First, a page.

Dutch Coastin' :: European coasters, thrills and theming!
When workers do checks, they first of all check to see if everything is good, then they usually put a thumbs up to signal to the ride operator that everything is checked and ready to go!
At knotts, as the ride attendents went around the train checking restraints, after each pull/push they would declare a check. Then they would all go to their spots, put up their thumbs, and on some rides (particularly Xcelerator and Perilous Plunge), they go clear 1, 2, 3, etc, there are so many clearing positions (on Xcelerator theres a clear from each position a group of ride attendents/op would stand in, 5 total: purple control booth, yellow contol booth, front right e-stop panel, left back e-stop panel, and then the few ride attendents who stould behind the cubbies). Ghostrider now does the clear 1,2,3 etc. deal, which on some rides is new. Knotts really checks the restraints now.
I suppose you were talking about another CF park?
What he means is that after checking each restraint, the operator yells "check." I don't remember them doing this at CP, but then again I probably just don't remember.
It wasn't a shout, more of a security statement (often a mumble for tired ride attendents) to the rider, "okay, your restraints are all clear".
CP doesn't have any "individual verbal signal" of this type as of last year and 2001. But there are visual signals and verbal signals oh plenty.
A lot of people might not realize that there's a little more to the signaling system on coasters than just checking your section of restraints and then throwing your thumb in the air. There's actually a method to it all that hustle and bustle you see on a busy ride platform.
For example, on a ride such as Magnum or Raptor there are two types of clears - the one that is probably more familiar to people - with arm extended out toward the train and thumb up, and also the "high clear." The "standard" thumbs up must go from front to back. That is to say, if you're checking the back of the train, you're thumb isn't to be up until the people in front of you have their thumb up. When the people on opposite side of the train in the back have thier thumbs up, the dispatch enable button is pressed, and the person on the side closest to controls gives a "high clear" - a thumb high up in the air to the person in controls signaling, "this train is ready to roll."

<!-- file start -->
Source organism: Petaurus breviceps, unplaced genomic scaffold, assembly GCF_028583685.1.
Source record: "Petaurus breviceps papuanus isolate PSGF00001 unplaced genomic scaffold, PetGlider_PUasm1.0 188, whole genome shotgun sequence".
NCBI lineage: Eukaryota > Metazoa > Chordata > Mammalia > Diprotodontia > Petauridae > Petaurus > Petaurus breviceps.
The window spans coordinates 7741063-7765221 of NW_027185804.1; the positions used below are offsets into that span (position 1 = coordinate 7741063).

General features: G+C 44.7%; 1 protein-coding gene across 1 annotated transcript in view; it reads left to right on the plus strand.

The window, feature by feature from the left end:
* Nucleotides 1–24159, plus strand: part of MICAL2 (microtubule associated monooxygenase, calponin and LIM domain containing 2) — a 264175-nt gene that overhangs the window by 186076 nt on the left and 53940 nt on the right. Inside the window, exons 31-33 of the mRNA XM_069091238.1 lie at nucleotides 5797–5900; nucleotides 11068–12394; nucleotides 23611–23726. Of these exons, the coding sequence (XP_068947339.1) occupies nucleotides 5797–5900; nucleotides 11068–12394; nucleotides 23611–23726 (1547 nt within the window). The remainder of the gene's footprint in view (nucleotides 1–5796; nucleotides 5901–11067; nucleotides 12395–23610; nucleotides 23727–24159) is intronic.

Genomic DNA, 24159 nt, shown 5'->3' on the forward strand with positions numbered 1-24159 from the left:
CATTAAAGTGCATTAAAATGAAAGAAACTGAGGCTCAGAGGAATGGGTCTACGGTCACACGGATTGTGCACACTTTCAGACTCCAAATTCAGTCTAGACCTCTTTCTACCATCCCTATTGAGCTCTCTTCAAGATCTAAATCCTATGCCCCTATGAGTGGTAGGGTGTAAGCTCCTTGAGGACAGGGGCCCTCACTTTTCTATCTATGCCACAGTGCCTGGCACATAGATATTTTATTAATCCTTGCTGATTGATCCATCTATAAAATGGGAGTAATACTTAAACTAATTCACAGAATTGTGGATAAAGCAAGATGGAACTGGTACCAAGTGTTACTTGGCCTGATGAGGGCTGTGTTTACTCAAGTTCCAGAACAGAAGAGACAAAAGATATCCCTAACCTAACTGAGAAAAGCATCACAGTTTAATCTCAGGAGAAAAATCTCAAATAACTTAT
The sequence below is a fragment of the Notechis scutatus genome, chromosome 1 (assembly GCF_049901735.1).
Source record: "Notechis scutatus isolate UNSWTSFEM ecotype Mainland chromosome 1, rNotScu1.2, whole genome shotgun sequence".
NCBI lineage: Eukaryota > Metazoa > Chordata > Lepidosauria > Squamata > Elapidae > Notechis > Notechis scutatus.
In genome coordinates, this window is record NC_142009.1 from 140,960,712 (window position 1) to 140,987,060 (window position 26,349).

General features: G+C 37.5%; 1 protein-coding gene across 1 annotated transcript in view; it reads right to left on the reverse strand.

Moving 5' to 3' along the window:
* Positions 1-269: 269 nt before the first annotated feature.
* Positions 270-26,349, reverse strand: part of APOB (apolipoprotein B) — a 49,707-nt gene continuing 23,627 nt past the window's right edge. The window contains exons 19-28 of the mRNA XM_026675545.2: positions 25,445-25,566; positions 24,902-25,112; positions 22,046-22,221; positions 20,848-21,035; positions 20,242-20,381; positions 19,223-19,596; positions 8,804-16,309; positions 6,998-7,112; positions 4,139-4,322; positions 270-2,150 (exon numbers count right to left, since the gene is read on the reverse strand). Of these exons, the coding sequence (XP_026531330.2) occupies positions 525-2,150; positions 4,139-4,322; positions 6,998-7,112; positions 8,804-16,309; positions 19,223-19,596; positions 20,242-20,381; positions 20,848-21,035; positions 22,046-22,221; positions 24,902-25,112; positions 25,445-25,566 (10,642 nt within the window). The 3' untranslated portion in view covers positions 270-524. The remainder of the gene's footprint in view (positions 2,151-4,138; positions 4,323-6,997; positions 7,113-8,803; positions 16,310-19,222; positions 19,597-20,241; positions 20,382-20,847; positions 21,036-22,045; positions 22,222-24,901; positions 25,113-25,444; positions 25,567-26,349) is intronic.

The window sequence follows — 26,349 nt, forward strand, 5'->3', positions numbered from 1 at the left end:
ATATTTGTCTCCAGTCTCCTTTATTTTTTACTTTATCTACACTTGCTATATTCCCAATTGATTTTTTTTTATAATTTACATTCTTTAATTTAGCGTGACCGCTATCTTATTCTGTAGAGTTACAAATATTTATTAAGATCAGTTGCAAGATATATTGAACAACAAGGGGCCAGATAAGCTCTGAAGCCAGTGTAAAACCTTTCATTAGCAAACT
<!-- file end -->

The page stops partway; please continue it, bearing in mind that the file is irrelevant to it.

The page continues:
There are also other signals, both verbal and visual, such as saying, "clear" before the train is dispatched, "HOLD" with a fist in the air, grabbing it with your other hand to hold a train on the way out, and arms crossed in an X to cross the train.
2001 Magnum Crew
It gets pretty confusing. At SFDL its pretty basic. Well on Predator they check the seat belts by going from the back of the station to the front. Then when they make their way to the front. If all seat belts are set each person lifts boths arms and both arms are paralel with the thumbs pointing outward.They check the restraints, run to the back of the station. Thumbs up! "Clear"
Yet at Cedar Point its a bit more confusing. First of all the people on the mic are OUTSIDE of the control room. They check restraints as well. If my memory serves me right, she does the whole spiel checks the trains, thumbs up from everyone and if its ready to go the dude inside the controls says "all clear" and the person on the mic outside of the control room says something like "you got your clear so your going out of here!" or "3,2,1 clear! You are outta here!"
Magnums knocking ceremony is wholenother story.....
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If you want to be happy for a day go to Cedar Point.
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Magnum doesn't use the knocks anymore except one knock signal the control op to lock the lapbars. :( Kind of sad, but with the installation of the co-dispatch button, they went to more of a Raptor style "high-clear" system. I loved the knocks and it made Magnum a unique ride to work, but the new system is okay too once it is learned.
2001 Magnum Crew
I've seen "Magnum knocks" used on other CP coasters as well, but I don't think it was quite as formal.
What gets me is that the sign now used in many parks for "cross track" is the same signal that traditionally means "STOP, DAMMIT!!!!!"...traditionally if you wanted to cross the track you point across the track and wait for the control op to acknowledge...
--Dave Althoff, Jr.
How do you know he was saying it to himself?
On Mantis they go "Ready." "Ready ready." "Ready ready ready." etc
Säubern Sie mit Milch? ;)
"Launching in 1,2,3..2..1"
-Wicked Twister Ride Op.
What was hilarious at KBF was the person working the Hammerhead (seats are in a Topspin-ish gondola) was going down each of the 3 rows saying "check" TO HIMSELF as he checked each harness. Overkill, anyone?
Thats the whole "check system". As the ride attendent checks EACH rider, she/he says "check". So as they check the restraints its check, check, check, check.... Thats what they were required to say a while ago. They do still say it on Hammerhead sometimes, but even the kiddie rides had it before, as well as all the roller coasters.
Crossing through the last row of seats is much safer than crossing over the back of the train, almost over the tracks. I've seen this done on Montezummas Revenge, Bommerang, and I heard some ride op did it on Ghostrider.
Just in case anyone was wondering "what on Earth is 'gator talking about NOW", here is a pic that shows *the platform* I was referring to: http://www.rcdb.com/installationgallery703.htm?Picture=3
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